Shooting Indoors: Set Up
Okay, welcome back. We're in the studio, and we're actually gonna do a portrait shooting. One of the great things about large format photography is it creates just beautiful beautiful portraiture. Traditionally, if you wanted to do a one-to-one aspect ratio you'd shoot an 11 by 14 camera, and basically somebody's head is about the size of an 11 by 14 camera. That's a little extreme, I think we're gonna be just fine using a four by five camera. What I've got set up here is I've come into the studio, and I've done my initial kind of set up, and what we've got is Gina, my assistant for the day is gonna play two parts. She's gonna be the assistant to show you kind of how we get prepped for that, and then she's in fact gonna be the model as well. So she'll be pulling a little double duty. But when I'm getting set up in the studio, I like to come in and kind of get a sense of the background, the backdrop, all the normal things you would if you were doing studio work. You're gonna think about...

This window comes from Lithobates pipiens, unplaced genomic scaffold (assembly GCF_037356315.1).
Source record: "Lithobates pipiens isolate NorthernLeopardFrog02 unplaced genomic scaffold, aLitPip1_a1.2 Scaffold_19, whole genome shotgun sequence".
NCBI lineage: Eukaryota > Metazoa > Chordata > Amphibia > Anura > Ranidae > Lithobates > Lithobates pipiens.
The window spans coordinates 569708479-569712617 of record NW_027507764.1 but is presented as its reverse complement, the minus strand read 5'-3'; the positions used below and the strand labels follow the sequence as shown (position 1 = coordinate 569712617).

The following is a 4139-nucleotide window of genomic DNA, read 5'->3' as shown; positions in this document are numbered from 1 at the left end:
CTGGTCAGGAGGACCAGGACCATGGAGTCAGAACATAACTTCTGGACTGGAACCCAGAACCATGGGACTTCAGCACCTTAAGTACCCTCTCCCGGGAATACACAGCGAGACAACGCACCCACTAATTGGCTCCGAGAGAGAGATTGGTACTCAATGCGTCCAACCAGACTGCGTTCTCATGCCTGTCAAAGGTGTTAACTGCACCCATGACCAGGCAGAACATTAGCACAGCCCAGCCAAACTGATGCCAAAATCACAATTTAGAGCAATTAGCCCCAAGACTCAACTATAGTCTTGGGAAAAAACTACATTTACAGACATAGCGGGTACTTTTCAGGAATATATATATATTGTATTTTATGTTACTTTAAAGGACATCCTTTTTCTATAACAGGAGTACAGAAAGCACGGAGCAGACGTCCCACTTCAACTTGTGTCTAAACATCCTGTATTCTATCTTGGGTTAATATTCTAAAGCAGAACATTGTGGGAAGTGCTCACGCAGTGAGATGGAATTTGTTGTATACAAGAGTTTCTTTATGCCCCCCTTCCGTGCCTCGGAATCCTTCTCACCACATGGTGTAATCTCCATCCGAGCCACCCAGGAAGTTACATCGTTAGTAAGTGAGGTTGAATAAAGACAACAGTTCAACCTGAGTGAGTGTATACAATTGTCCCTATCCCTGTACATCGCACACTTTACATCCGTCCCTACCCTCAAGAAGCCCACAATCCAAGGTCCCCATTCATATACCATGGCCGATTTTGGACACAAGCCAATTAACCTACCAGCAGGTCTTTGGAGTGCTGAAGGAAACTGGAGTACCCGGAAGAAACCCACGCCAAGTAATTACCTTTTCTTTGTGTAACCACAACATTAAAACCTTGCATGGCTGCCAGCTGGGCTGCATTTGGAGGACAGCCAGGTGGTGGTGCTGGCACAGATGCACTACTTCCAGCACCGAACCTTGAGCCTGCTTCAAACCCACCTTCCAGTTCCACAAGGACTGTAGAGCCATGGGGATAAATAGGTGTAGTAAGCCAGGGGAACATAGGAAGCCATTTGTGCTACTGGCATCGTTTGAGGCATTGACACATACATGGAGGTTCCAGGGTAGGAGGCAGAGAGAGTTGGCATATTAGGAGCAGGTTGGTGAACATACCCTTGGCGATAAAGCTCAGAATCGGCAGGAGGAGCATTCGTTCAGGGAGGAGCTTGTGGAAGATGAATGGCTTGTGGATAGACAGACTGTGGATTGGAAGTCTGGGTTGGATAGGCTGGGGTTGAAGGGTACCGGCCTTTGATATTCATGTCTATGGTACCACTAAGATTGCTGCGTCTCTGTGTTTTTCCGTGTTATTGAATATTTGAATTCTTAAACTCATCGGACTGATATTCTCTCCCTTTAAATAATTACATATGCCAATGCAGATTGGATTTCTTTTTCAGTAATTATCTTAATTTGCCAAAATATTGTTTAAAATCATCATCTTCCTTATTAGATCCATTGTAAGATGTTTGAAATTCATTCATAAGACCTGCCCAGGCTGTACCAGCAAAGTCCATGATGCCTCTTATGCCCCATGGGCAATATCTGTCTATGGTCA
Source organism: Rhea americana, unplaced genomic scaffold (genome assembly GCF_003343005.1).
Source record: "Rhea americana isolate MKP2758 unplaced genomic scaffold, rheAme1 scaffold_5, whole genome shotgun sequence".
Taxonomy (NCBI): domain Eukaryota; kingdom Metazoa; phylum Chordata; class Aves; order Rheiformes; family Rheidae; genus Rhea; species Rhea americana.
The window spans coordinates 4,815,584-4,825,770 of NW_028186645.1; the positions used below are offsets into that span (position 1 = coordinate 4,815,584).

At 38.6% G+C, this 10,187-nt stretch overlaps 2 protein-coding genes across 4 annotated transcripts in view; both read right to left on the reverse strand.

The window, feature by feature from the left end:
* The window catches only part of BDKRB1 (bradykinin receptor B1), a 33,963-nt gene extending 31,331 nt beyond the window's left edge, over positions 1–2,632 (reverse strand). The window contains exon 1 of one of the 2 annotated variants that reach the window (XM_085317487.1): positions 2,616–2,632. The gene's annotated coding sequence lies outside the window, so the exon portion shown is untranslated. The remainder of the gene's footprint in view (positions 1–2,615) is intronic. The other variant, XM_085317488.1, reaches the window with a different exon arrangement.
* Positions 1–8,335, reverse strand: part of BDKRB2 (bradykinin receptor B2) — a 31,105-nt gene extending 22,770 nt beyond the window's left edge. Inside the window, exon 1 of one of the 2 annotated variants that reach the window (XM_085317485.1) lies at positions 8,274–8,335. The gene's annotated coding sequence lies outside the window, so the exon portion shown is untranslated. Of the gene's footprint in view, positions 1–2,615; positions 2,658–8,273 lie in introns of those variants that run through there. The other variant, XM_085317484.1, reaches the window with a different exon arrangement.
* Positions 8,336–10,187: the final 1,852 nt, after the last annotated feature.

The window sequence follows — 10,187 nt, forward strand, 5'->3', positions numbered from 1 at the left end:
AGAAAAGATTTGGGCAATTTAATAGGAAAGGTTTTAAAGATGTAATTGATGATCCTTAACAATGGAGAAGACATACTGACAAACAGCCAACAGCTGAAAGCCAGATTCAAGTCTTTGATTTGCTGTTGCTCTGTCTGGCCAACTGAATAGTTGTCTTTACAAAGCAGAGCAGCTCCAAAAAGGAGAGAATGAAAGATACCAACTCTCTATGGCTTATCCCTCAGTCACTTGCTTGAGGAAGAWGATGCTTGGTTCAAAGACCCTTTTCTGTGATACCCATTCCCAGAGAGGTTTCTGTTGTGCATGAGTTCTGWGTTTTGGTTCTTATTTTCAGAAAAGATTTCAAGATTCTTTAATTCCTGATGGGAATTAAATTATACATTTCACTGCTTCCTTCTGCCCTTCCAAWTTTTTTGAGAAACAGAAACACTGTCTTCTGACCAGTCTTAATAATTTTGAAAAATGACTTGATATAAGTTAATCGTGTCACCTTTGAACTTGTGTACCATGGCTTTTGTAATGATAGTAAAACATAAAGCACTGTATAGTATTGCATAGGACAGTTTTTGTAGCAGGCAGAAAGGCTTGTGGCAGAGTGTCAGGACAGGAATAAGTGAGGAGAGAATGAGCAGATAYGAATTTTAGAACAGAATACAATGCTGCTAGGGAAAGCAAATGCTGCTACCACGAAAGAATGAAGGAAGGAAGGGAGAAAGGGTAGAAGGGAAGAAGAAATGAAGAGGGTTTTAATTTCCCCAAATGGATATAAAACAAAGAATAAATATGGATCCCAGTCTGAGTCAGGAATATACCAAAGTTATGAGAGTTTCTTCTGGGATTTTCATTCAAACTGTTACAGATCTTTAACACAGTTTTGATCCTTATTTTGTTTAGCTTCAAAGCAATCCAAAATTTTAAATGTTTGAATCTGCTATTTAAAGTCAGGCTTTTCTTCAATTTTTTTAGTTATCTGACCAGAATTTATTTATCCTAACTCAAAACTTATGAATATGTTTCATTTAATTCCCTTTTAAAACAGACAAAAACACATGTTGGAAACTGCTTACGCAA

what kind of lights do you wanna use, what kind of of lighting do you think you're gonna need, and the basics of flash photography, the basics of studio photography are identical when you're working with a large format camera. So there's not a lot to learn in terms of exposure or processing. There are a couple of differences. One thing is a large format camera doesn't have TTL. So there's no through-the-lens metering. So for those of you who've been doing TTL and thinking manual is crazy, it's time to jump on the David Hobby bandwagon and get on the manual programming for your flashes. You're also gonna need to be able to, either through a cable trigger your flashes, or wirelessly trigger your flashes, so I actually have been using PocketWizard for years with my large format camera. Any one of the wireless systems will work as long as you can plug in a PC sync cable into the lens. So when we talked about the gear earlier, we talked about needing the special kind of adaptor that actually plugs into the lens, and that's the PC sync cable. What that's gonna do is when the lens fires, it sends a signal to fire the flashes. You're gonna need that, some kind of device attached to the lens that's gonna allow that PC sync to send that signal. So I'll be using a PocketWizard, and then on each of the Profotos I've gone ahead and just slaved in an additional PocketWizard, and they've plugged right in. So no matter what, whether you use an Elinchrom, whatever you're using, you're gonna be able to attach a cable for that and use the PocketWizard just fine, or Photex, or whoever you're using from a wireless standpoint. I'll cover actually getting that attached early on, 'cause I don't like to have that attached while I'm doing my initial set up because it's a big block that's gonna sit on top of the camera, and I just kind of find it visually distracting, and it kind of takes me out of the moment. For this particular set up I kind of love the wall we've got back there. It's got a nice white wall, nice texture, and then I've got a couple of soft boxes set up, and so what I'm kind of looking for is just the style of lighting I'm looking for would be exactly the same. If I'm looking for Rembrandt lighting, if I want high-key lighting, it's pretty much all the same. But because the camera takes a little bit more effort to focus than just grabbing a DSLR and actually shooting, when I am setting up, before the model shows up, before the subject shows up, unless it's somebody I know really well and they're comfortable with the sitting process, I usually have my assistant sit in so we can get some of the basics done. So Gina, why don't you come on over and have a seat. So, this camera, because of the shoot we're doing for Gina, she's actually gonna be modeling and holding up her camera. So this is one of her favorite cameras she shoots with, this is a twin lens, medium format camera, beautiful camera, so she's gonna be modeling that similar to this. And so what I really wanna do is just kind of get headshot and the camera, where she's kind of holding it up like this, we're gonna get that shot established, and because I kind of want to emphasize a little bit of that camera, I'm gonna shoot a 180 lens. So it's a little bit wider, so I'm gonna get a little bit of the pull to try to kind of emphasize that camera coming forward a little bit, and so normally I would probably be shooting at 210, 240 millimeter lens on a four by five for traditional portrait, and just like with regular portrait shooting with a digital SLR, I would end up being a little farther back to get the same framing element with the longer lens. With Gina set up in the spot, I've kind of loosely got the lights kind of where I want. When I'm setting up lights, I don't know how everybody else does it, but basically what I do is I kind of think about, I kind of want this light coming in at about a 45 degree angle, I kind of like this light, the one by four strip, I want it just screaming across the front because this camera has some metal highlights on it. Really what I wanna try to do is just catch the side of her face a little bit, and then see if I can scrim that light across the front of the camera a little bit. If you're just getting started out and you're not really sure, and wanna trust the lighting and metering and what you're seeing, you can use a digital SLR to do your testing at this point. So you can kind of set the camera up, and then shoot the DSLR right next to it, and that'll give you a sense of particularly what the lighting's looking like, so if you're not comfortable with studio lighting, or you're just getting started, that's a great way to go. And if you don't wanna use strobes, you can absolutely use hot lights, that's also a great way to go. Now because we're using studio strobes, I'm gonna go ahead and use my incident meter, and this particular meter from Soconic is set up so that I can wirelessly fire the PocketWizards that are attached to the Profotos. So if I fire that, it will, there you go, fire off both of my lights, if I get in the right spot. There we go, it'll fire both lights. What this is gonna do is I've got set in the ISO, which is 200, so the film we're gonna be using is Tri-X 320, but in all my film testing, that film actually needs to be overexposed by about a stop, so 160, 200, somewhere in there. So I'm gonna expose the film at 200, so I've got my ISO dialed in at 200. Now when I come in to check my lights, one of the things about the large format cameras, if I look at the lens I'm on, my lowest f-stop is eight. So even if I was completely wide open, the smallest f-stop I have is eight. So for those of you who are used to shooting at 1/ and not having to turn your lights up, you're gonna be turning your lights up when you're using large format because you're gonna be at these higher f-stops, and it's gonna require more power. If I use my digital SLR, a lot of times I can just fire and make some decisions for the lights, but because I don't have that, I've gotta actually see how much light is being balanced from one side to the other. So one of the things I'm gonna do is come in here, and I'm just gonna quickly check my lights, and I'm gonna fire basically, place my incidence meter on this side of her face and fire, and this tells me what the light is that's kind of hitting this side of her face, and I'm 1/60 of a second, at f11. If I come to this side of her face and fire, I'm at 1/60 of a second at f22, so I'm in a two to one lighting ratio, which actually is okay for me for what I wanted to do, is I don't wanna have a really heavy shadow on her left side, so that two to one lighting ratio is gonna give me a really nice look. Now if I wanted a three to one lighting ratio, and I wanted a deeper shadow, I could come over here and actually dial down my Profoto, or I could move it back, depending on what I wanted to do from the effect, but that isn't gonna allow me to go ahead and make that change with the lights. But in this case, we're kind of set up for two to one, that's pretty much what I want. So what I'm gonna do now is I'm actually gonna fire the lights, I could turn on the modeling lights, but they don't really kind of show me the relative power that we're gonna have, so I kind of just fire the lights a couple of times, and just kind of see how is the light actually hitting her face. So what I'm looking for is how harsh is the light hitting. Is it screaming across the side or not? So when I look at this light, I'm getting a nice kind of scream across her cheek, and then when I hit this light, I kind of see that that's filling in, and it's gonna fill in her side, and I should pick up the camera from that. So I've looked at that, and at this point, I've gotta completely trust my meter. So if I'm not gonna use a digital SLR, I gotta completely trust the meter. If it tells me if I'm in two to one ratio, I'm in a two to one ratio. So, learn to trust your meter. If you don't trust your meter, like I said, get your SLR out, take a couple of test shots, and you'll learn that your meter is in fact not lying to you. At this point I've kind of got the lights set up, and the next thing I'm gonna do at this point is I'm gonna go ahead and ask Gina to kind of get in the pose she is. So Gina, I want you to kind of get in position there, we're gonna pull your right shoulder back just a little bit, perfect, and you're gonna kind of look off to this spot out here, perfect. So that's kind of the position I wanna have the person in when they're actually taking the picture. So at this point now, I've got the camera set up, I've zeroed it out, so I've got the camera at that neutral position we talked about, and at this point I'm gonna go ahead and make some decisions about, is there something I wanna change from a positioning, do I wanna change, do I have any convergence, do I wanna accentuate the angles on that back wall, do I wanna make them push a little bit to see if I can get some depth in the background. Also, down below I've got a power conduit that's coming down, so there's a pretty good chance, given the proximity I am to her, that I've got that power conduit in there. So I like the position here 'cause if she's holding that camera, she's not gonna have to hold it too high, where the camera's sitting. If I come back farther, I'm gonna pick up more of the floor. So in this case, I think subject to distance wise, I'm probably okay, but in order to check all that I basically have to get under the hood, so I'm gonna pull out my dark cloth, and I've gotta go on ahead and take a look. Now what I'm noticing now is I'm in the horizontal, because my back is horizontally placed, so what I'm gonna wanna do now is actually flip that because I've already decided by looking at this, I know I want that to be vertical. So, I've got my point of view now, camera set up, camera zeroed out, flashes are basically checked, now I'm gonna go ahead and flip the back of the camera, so that I am in a vertical orientation for a vertical shot. What I'm gonna do next is make sure that I'm in fact at f/8, so I'm gonna make sure that I'm as wide as possible, 'cause when I get under the dark cloth now, I don't have a lot of available light for me to look at, so I wanna make sure I'm gonna get as much brightness back there as possible. So I'm gonna go ahead and get under the ground glass here, and then I've gotta open the shutter, so I've got the shutter open, and now I can see Gina pretty well under there. And I'm gonna go on ahead and do a light quick focus, and just make sure I get her relatively in focus, and that looks okay, and I can in fact see that pole. So the pole's there, so I've gotta know now I've gotta deal with that pole somehow, and what I can do then is I can do with raising or lowering the back, or raising or lowering the front, so it's gonna depend on how much perspective control I want when I'm using that back, 'cause remember, the front standard is all about focus control, the rear standard is all about controlling that perspective. So I'm gonna take a look under there and decide, how do I wanna deal with the various elements that are back there. So if I go on ahead and make a little swing there, I can kind of actually change the orientation of Gina's shoulders a little bit, and I can actually emphasize that front shoulder, or de-emphasize that front shoulder, so I'm kind of looking at that piece, and then I'm gonna swing the front and see if I have an emphasis there, pushing her a little bit left or right, and does a shift, actually moving her like from a rule of thirds to an off-center piece. So I'm gonna go ahead and pull her a little bit off-center using a shift in the front, and in the back, I'm gonna go on ahead and just give a little bit of a tilt, a little bit of a swing, just to kind of bring that shoulder that she has in the front a little more forward. By bringing that a little bit more forward, we're gonna create a little bit more depth in the photograph. So I don't actually have to have her change position, what I'm doing is elongating her shoulders, so I'm actually making her seem a little bit broader in the shoulders, but because it's going back in the perspective plane, it actually just kind of flattens out her shoulders a bit, and gives her a little bit perspective depth from the back wall. The next thing I've gotta do is deal with that front pipe, so I've gotta bring that front pipe up. So what I'm gonna do in this case is actually raise the front standard to get rid of that. That's all fine and dandy for me to explain what's going on there, but what we're gonna do now is I'm gonna go ahead and have us take a look under the dark cloth, let's take a look under the hood, and I wanna make some of those movements and with Gina sitting there, you can start to see how that perspective is changing, and how we're able to move and make things appear and disappear as we work through that process. Okay, so you're able to see the ground glass now, so you can kind of start to see what some of the movements are. So in this case, one of the first things I'm gonna do is I talked about needing to deal with that pipe in the background. So if I move the front standard goes up or down, you can start to see how that pipe appears as more dominant, the floor appears or disappears as we move that standard up and down. So that's allowing me to control how much of the top to bottom is being included within the frame. If I lock that back off, you can see now if I do this shift in the front, you can see I can change her relative position in the frame. So when I talked about moving it a little bit off the thirds, off-center, I can use that shift to make that change, and not have to have the model do anything or move the tripod in that regard. Here's that perspective of moving the back. If I swing the back, you can see how that changes her shoulder position, and changes a little bit of the parallel nature of the wall in the background. So as that movement happens, what I'm looking for is just where am I starting to get the shape and form that I want. Now because everything's upside down and backwards, one of the things happens, particularly when you're working with people, you have to remember that it's backwards for you, so when you ask them to move their right arm or left arm, or move their shoulder, it's gonna be completely backwards. Now luckily for most of us, we ask somebody as the photographer to move their right shoulder, they'll move their right shoulder, and we really meant their left shoulder, so usually actually works out. But just because everything's upside down and backwards, you also have that piece. I really quick wanted to show you what happens if we make the change to that tilt in the background, about how that changes perspective convergence. You can see how I can really change the shape of what's happening in the frame by that back movement as well. So one of the pieces here, like I said, is it's not aggressive movements, it's small subtle movements we're gonna make to attempt to get those object line, form and textures to really come together. So now we're gonna go on ahead and we can step back from this. We'll get the position kind of where we want, and then we'll pick up with how we do the rest of the shoot.